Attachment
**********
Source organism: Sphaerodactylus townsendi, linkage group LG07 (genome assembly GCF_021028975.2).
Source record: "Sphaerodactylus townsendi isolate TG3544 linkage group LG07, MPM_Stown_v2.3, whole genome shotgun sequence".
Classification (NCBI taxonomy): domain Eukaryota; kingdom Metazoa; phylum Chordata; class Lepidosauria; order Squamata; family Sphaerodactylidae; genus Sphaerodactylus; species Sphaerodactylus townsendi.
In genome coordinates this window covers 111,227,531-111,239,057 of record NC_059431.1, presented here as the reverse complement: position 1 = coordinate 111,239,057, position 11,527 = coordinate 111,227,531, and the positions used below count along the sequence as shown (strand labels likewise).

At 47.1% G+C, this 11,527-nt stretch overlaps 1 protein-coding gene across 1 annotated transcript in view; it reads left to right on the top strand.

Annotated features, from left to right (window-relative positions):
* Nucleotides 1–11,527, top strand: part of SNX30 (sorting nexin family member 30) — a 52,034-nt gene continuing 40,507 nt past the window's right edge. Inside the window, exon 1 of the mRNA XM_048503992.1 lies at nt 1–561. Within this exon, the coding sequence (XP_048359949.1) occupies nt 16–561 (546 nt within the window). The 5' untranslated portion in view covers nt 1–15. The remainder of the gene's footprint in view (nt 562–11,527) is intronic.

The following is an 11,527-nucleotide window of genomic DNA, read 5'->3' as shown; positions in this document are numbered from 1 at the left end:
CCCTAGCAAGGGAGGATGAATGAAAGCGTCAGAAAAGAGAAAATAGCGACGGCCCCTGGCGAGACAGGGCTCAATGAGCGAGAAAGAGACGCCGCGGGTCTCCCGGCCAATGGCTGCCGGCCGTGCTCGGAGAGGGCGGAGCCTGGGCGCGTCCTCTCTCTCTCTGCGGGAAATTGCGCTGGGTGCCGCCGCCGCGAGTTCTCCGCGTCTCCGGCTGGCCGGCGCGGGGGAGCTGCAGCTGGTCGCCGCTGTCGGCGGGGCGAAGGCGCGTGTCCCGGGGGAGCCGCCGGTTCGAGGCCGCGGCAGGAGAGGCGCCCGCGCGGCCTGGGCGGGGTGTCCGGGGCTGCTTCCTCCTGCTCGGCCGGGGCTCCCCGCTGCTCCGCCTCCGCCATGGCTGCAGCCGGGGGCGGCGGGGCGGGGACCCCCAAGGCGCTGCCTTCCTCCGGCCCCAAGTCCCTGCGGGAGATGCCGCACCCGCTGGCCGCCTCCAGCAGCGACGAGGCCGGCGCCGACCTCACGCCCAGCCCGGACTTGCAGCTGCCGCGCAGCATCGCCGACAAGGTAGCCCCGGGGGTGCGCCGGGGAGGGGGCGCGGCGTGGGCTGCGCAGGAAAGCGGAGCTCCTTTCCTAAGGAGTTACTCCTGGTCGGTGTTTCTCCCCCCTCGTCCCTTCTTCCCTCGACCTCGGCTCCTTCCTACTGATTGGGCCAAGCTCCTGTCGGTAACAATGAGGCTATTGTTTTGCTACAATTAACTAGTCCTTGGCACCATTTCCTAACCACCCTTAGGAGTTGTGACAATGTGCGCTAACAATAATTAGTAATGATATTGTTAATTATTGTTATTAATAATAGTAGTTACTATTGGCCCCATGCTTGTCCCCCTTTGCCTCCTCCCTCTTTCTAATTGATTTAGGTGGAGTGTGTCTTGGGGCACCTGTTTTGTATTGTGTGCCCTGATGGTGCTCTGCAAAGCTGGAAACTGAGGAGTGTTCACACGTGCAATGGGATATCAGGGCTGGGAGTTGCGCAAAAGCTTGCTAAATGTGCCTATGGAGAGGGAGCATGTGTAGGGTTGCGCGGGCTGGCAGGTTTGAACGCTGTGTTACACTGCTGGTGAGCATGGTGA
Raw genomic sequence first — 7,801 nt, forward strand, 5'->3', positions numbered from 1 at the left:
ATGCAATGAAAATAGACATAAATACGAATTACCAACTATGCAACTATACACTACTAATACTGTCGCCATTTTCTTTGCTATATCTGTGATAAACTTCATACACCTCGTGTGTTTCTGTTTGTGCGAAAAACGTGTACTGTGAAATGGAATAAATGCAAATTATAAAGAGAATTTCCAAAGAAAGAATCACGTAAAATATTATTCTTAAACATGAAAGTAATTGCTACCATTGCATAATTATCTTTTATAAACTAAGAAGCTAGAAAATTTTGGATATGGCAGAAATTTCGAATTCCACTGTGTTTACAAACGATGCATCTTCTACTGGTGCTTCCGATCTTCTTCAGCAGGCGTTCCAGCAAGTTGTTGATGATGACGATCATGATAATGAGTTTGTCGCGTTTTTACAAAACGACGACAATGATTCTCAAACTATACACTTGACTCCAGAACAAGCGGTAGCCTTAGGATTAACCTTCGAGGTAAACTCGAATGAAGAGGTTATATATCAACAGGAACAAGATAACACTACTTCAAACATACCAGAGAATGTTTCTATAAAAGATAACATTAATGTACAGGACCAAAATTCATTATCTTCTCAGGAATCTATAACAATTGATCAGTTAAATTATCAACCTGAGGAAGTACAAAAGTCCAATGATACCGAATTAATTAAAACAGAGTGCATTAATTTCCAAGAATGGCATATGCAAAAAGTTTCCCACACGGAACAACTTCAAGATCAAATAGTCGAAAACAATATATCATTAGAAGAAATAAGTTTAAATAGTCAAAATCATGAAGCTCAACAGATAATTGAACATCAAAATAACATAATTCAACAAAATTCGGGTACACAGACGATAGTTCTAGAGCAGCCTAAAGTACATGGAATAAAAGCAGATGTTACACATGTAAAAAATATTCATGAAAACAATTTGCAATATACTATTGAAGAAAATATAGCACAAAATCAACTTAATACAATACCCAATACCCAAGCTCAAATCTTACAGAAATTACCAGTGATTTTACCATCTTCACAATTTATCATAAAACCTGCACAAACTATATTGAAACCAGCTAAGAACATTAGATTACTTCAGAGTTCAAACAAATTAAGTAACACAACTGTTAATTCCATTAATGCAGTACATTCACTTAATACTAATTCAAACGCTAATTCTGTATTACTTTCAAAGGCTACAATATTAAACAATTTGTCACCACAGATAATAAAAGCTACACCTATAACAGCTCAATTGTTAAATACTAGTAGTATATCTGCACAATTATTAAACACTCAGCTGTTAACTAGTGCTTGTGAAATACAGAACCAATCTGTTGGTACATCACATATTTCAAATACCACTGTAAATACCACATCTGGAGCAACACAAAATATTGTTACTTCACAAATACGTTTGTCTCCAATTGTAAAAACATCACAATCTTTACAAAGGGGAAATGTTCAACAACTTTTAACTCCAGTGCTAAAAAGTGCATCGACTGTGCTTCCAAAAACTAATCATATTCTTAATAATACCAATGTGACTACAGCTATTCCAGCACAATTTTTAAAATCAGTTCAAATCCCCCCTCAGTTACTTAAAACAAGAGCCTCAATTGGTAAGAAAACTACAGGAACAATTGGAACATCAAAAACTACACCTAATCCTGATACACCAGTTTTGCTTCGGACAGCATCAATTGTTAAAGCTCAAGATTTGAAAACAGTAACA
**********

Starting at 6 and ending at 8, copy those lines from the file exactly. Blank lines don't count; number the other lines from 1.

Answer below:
Annotated features, from left to right (window-relative positions):
* Nucleotides 1–11,527, top strand: part of SNX30 (sorting nexin family member 30) — a 52,034-nt gene continuing 40,507 nt past the window's right edge. Inside the window, exon 1 of the mRNA XM_048503992.1 lies at nt 1–561. Within this exon, the coding sequence (XP_048359949.1) occupies nt 16–561 (546 nt within the window). The 5' untranslated portion in view covers nt 1–15. The remainder of the gene's footprint in view (nt 562–11,527) is intronic.

The following is an 11,527-nucleotide window of genomic DNA, read 5'->3' as shown; positions in this document are numbered from 1 at the left end: